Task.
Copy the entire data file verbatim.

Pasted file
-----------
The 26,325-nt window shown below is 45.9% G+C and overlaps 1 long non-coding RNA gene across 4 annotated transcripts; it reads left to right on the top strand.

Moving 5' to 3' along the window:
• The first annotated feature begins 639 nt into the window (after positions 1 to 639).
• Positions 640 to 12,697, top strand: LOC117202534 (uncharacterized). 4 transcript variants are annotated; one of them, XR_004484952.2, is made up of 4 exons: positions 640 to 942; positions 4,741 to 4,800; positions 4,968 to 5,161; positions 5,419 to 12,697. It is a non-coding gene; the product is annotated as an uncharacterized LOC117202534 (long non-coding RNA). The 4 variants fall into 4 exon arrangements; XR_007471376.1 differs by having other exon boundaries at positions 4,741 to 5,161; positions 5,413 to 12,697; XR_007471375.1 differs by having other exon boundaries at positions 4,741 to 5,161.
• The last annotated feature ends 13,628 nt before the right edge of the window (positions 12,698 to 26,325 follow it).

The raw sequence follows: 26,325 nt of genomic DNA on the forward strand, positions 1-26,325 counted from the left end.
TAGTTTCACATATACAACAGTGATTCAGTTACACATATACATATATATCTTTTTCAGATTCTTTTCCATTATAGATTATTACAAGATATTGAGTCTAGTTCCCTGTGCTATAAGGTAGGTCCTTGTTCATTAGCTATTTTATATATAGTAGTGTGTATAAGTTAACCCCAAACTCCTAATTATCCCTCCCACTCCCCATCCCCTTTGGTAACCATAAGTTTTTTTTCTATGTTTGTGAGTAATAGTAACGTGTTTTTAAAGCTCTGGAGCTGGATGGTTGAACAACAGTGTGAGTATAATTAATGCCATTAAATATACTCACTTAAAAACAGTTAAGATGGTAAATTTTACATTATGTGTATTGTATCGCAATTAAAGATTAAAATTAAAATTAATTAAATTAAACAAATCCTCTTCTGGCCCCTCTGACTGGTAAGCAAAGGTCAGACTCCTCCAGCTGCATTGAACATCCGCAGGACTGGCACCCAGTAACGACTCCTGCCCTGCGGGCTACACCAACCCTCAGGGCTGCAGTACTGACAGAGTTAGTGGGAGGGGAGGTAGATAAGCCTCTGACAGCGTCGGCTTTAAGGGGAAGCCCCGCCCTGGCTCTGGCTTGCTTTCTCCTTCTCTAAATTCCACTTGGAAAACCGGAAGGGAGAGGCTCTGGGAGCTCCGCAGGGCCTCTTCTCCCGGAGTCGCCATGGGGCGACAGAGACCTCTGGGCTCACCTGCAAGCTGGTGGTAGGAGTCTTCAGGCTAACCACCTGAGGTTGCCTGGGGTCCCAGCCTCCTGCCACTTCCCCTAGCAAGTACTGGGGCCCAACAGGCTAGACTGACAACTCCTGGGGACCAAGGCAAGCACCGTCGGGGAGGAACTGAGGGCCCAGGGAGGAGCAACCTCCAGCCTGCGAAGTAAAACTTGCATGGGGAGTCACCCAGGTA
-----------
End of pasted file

The 26,325-nt window shown below is 45.9% G+C and overlaps 1 long non-coding RNA gene across 4 annotated transcripts; it reads left to right on the top strand.

Moving 5' to 3' along the window:
• The first annotated feature begins 639 nt into the window (after positions 1 to 639).
• Positions 640 to 12,697, top strand: LOC117202534 (uncharacterized). 4 transcript variants are annotated; one of them, XR_004484952.2, is made up of 4 exons: positions 640 to 942; positions 4,741 to 4,800; positions 4,968 to 5,161; positions 5,419 to 12,697. It is a non-coding gene; the product is annotated as an uncharacterized LOC117202534 (long non-coding RNA). The 4 variants fall into 4 exon arrangements; XR_007471376.1 differs by having other exon boundaries at positions 4,741 to 5,161; positions 5,413 to 12,697; XR_007471375.1 differs by having other exon boundaries at positions 4,741 to 5,161.
• The last annotated feature ends 13,628 nt before the right edge of the window (positions 12,698 to 26,325 follow it).

The raw sequence follows: 26,325 nt of genomic DNA on the forward strand, positions 1-26,325 counted from the left end.
TAGTTTCACATATACAACAGTGATTCAGTTACACATATACATATATATCTTTTTCAGATTCTTTTCCATTATAGATTATTACAAGATATTGAGTCTAGTTCCCTGTGCTATAAGGTAGGTCCTTGTTCATTAGCTATTTTATATATAGTAGTGTGTATAAGTTAACCCCAAACTCCTAATTATCCCTCCCACTCCCCATCCCCTTTGGTAACCATAAGTTTTTTTTCTATGTTTGTGAGTAATAGTAACGTGTTTTTAAAGCTCTGGAGCTGGATGGTTGAACAACAGTGTGAGTATAATTAATGCCATTAAATATACTCACTTAAAAACAGTTAAGATGGTAAATTTTACATTATGTGTATTGTATCGCAATTAAAGATTAAAATTAAAATTAATTAAATTAAACAAATCCTCTTCTGGCCCCTCTGACTGGTAAGCAAAGGTCAGACTCCTCCAGCTGCATTGAACATCCGCAGGACTGGCACCCAGTAACGACTCCTGCCCTGCGGGCTACACCAACCCTCAGGGCTGCAGTACTGACAGAGTTAGTGGGAGGGGAGGTAGATAAGCCTCTGACAGCGTCGGCTTTAAGGGGAAGCCCCGCCCTGGCTCTGGCTTGCTTTCTCCTTCTCTAAATTCCACTTGGAAAACCGGAAGGGAGAGGCTCTGGGAGCTCCGCAGGGCCTCTTCTCCCGGAGTCGCCATGGGGCGACAGAGACCTCTGGGCTCACCTGCAAGCTGGTGGTAGGAGTCTTCAGGCTAACCACCTGAGGTTGCCTGGGGTCCCAGCCTCCTGCCACTTCCCCTAGCAAGTACTGGGGCCCAACAGGCTAGACTGACAACTCCTGGGGACCAAGGCAAGCACCGTCGGGGAGGAACTGAGGGCCCAGGGAGGAGCAACCTCCAGCCTGCGAAGTAAAACTTGCATGGGGAGTCACCCAGGTA